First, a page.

Intel has announced that it had discontinued its Xeon Phi 7200-series coprocessor cards codenamed Knights Landing. The PCIe cards have never became mass market products, so their EOL will hardly be noticed by many. The company says that adoption of its Xeon Phi 7200-series processors in LGA3647 form-factor is growing and it does not believe that the PCIe versions will become nearly that popular.
The products in question are the Xeon Phi 7220A, 7220P and 7240P coprocessors, which were used for software development by various close partners of Intel, but were never released as commercial products (even though TYAN was ready to support Intel’s PCIe coprocessors). With that in mind, Intel discontinued the SKUs on August 24 immediately without initiating a lengthy EOL program that would enable partners to order additional units, presumably because none of the cards were ever shipped commercially in any viable quantity. By contrast, Intel’s Xeon Phi 7200-series CPUs are shipping and will be available going forward.
Before Intel initiated the EOL process for the Xeon Phi 7220A, 7220P and 7240P add-on cards, the company removed references about the boards from its website. When asked about the reasons, an Intel representative said that the chipmaker decided not to offer the products for the general market, but Xeon Phi remains a key element of Intel’s product stack.
The statement by Intel reads as follows:
“Intel continually evaluates the markets for our products in order to provide the best possible solutions to our customer’s challenges. As part of this on-going evaluation process Intel has decided to not offer Intel Xeon Phi 7200 Coprocessor (codenamed Knights Landing Coprocessor) products to the market.
Given the rapid adoption of Intel Xeon Phi 7200 processors, Intel has decided to not deploy the Knights Landing Coprocessor to the general market.
Intel Xeon Phi Processors remain a key element of our solution portfolio for providing customers the most compelling and competitive solutions possible.”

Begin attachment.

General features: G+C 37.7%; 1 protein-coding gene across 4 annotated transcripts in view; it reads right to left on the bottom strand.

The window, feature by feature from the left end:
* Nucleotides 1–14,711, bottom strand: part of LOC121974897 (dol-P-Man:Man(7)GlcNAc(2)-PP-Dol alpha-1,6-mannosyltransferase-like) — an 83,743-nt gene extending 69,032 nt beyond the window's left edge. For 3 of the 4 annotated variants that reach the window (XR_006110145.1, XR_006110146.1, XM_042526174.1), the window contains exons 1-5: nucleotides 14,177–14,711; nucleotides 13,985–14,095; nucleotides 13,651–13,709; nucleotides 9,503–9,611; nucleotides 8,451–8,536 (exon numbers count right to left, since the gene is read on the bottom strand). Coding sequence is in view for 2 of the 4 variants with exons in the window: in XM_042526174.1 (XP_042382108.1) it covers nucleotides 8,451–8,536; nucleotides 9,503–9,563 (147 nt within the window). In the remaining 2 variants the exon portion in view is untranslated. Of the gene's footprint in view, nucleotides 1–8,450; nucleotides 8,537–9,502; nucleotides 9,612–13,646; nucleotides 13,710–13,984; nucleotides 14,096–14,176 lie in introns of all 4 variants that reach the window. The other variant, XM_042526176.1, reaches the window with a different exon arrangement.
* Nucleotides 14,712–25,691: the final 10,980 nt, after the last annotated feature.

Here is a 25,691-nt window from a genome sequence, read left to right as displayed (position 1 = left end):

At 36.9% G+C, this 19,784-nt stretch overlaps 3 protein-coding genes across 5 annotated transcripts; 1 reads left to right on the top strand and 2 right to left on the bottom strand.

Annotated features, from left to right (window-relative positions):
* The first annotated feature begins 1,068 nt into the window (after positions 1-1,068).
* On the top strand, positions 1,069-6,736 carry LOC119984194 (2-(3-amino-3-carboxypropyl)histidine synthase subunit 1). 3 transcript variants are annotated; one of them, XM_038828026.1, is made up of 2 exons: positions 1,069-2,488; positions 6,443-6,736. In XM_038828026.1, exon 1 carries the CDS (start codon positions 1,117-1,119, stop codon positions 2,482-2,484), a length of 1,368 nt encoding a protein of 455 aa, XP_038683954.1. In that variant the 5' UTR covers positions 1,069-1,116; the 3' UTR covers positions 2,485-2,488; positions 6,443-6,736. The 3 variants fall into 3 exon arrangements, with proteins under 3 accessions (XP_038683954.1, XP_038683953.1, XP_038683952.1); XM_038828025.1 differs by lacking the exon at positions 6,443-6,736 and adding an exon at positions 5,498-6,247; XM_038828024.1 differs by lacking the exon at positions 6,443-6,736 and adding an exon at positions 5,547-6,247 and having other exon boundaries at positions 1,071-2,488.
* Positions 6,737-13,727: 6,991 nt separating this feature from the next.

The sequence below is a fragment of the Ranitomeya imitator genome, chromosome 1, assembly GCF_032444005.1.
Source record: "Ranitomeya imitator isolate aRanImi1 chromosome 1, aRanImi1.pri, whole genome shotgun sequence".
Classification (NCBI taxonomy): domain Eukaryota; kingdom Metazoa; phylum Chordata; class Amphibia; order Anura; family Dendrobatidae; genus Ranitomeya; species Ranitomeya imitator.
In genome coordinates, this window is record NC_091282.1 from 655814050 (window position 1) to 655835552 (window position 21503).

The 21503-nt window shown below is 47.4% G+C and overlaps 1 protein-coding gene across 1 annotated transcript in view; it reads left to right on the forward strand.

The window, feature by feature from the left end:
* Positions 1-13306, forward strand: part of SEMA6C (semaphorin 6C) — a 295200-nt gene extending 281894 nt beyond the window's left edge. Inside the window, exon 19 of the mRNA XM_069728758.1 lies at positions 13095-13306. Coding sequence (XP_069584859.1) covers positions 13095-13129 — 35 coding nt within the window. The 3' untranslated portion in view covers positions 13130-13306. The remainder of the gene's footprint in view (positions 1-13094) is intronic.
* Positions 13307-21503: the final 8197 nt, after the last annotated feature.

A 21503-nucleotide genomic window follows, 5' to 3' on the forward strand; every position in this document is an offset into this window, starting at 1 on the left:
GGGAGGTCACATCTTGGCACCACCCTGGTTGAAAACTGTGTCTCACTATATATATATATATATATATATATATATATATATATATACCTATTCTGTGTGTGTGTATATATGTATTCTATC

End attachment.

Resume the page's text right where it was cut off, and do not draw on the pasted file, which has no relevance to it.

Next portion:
Intel did not provide an exact reason for why it decided not to make the Xeon Phi 7200-series cards available for the mass market. But here is some food for thought. Compute performance of the Xeon Phi 7220A, 7220P and 7240P PCIe coprocessors is slightly under 3 TFLOPS FP64, which is below 3 – 3.4 TFLOPS offered by numerous Xeon Phi LGA processors. Furthermore the coprocessor cards by their very nature have much more limited I/O options than their socketed counterparts, relying on a single PCIe x16 link back to the host, versus a socketed processor having 36 PCIe lanes of its own to directly attach to peripherals. Conversely, socketed Knights Landing doesn’t support multi-processor setups (there’s no QPI link), so the coprocessor cards could be used for density, just with much more limited connectivity.
At least for now, Intel does not want to compete against add-on PCIe compute accelerators with its Xeon Phi products. A big question is whether it actually needs to, given the stand-alone capabilities of Xeon Phi and its performance characteristics. But that is a completely different conversation.
This News Credit Goes To >> Source link